Clown Loaches establish a firm hierarchy within the shoal, and they also exhibit shadowing behaviors. Smaller fish will press against larger fish, often the alpha female, and mimic their movements.

The behavior of the alpha will also affect the rest of the shoal. They will keep a close eye on her perceived threat levels in a community and behave accordingly, acting skittish and hiding or taking her cue that things are well and time to play.

This type of fish will provide a lot of interest and color to the bottom layers of your tank and give it some energy.

Clown Loach Lifespan

If you cater to the needs of your Clown Loaches, you could expect them to live for more than 10 years. Sadly, for many, this isn’t the case and a lot of this fish’s needs are not met by many more inexperienced keepers.

We will discuss more on tank requirements a little later in this article.

Large clown loach isolated in fish tank (Chromobotia macracanthus) with blurred background

Clown Loach Appearance

This is where the Clown Loach comes into its own.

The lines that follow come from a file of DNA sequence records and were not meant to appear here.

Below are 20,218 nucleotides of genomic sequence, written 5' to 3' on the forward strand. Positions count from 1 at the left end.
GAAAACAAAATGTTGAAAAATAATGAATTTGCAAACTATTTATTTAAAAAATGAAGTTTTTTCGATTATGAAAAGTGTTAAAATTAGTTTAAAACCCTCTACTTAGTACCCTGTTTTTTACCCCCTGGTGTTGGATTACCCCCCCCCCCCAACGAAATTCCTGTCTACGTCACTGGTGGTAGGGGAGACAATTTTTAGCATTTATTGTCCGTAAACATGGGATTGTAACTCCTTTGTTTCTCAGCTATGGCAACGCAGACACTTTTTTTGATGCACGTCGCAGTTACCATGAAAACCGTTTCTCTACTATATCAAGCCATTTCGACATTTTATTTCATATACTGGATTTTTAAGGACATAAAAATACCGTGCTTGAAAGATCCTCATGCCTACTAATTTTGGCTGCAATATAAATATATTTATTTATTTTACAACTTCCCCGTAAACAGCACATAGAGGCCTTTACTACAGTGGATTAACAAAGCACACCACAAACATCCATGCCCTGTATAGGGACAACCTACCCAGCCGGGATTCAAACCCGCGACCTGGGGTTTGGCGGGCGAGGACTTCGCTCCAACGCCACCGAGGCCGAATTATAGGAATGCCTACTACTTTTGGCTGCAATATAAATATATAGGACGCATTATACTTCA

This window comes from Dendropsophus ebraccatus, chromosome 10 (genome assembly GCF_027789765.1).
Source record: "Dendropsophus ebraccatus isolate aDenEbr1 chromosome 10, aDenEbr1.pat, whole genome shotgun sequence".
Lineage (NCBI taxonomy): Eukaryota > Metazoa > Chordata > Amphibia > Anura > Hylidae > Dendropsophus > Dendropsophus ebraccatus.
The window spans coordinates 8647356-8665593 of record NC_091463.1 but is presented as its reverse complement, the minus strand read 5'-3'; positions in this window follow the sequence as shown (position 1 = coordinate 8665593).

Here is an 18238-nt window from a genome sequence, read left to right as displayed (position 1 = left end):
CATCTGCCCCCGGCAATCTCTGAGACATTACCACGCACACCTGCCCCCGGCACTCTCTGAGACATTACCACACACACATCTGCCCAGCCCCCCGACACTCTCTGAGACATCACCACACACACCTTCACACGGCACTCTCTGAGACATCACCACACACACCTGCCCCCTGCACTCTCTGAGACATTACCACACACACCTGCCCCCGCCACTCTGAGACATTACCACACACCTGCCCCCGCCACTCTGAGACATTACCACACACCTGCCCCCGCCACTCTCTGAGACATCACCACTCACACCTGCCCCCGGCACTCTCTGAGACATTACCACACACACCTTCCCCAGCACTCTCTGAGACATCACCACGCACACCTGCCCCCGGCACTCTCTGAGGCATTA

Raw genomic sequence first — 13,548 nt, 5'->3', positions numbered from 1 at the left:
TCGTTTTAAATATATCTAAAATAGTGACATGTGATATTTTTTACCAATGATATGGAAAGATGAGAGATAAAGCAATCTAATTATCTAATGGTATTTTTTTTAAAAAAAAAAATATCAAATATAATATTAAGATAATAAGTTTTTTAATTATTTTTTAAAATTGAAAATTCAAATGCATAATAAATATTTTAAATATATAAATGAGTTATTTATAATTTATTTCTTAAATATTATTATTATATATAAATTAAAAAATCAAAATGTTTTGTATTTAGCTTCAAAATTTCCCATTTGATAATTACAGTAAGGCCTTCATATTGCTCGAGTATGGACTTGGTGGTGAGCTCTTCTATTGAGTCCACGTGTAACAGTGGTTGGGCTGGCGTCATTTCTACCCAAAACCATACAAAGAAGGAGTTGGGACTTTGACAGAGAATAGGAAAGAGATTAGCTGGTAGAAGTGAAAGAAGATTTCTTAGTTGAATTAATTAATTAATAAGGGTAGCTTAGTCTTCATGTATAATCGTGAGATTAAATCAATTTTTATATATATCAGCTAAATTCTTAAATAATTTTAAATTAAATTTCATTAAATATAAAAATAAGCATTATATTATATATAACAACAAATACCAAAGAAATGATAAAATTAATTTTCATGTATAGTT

This distinctively marked fish gets its name from having an orange base color, and three black bars with the first one masking the fish’s head and face.

They have a long, torpedo-shaped body that is oval in circumference and possess a forked tail that powers them through the bottom layers of tanks.

With a more conical-shaped head, they have a downward-facing mouth like a catfish and have two pairs of barbels which they utilize like all fish who have them. Barbels help them find food as they nose around in the substrate in constant search.

Their bodies have tiny scales but are more like catfish, and instead, they have a mucous layer that provides them with added protection. However, this makes them more prone to disease than fish who have regular scales.

Since almost all Clown Loaches are wild-caught for the aquarium trade, you might want to know which type you have.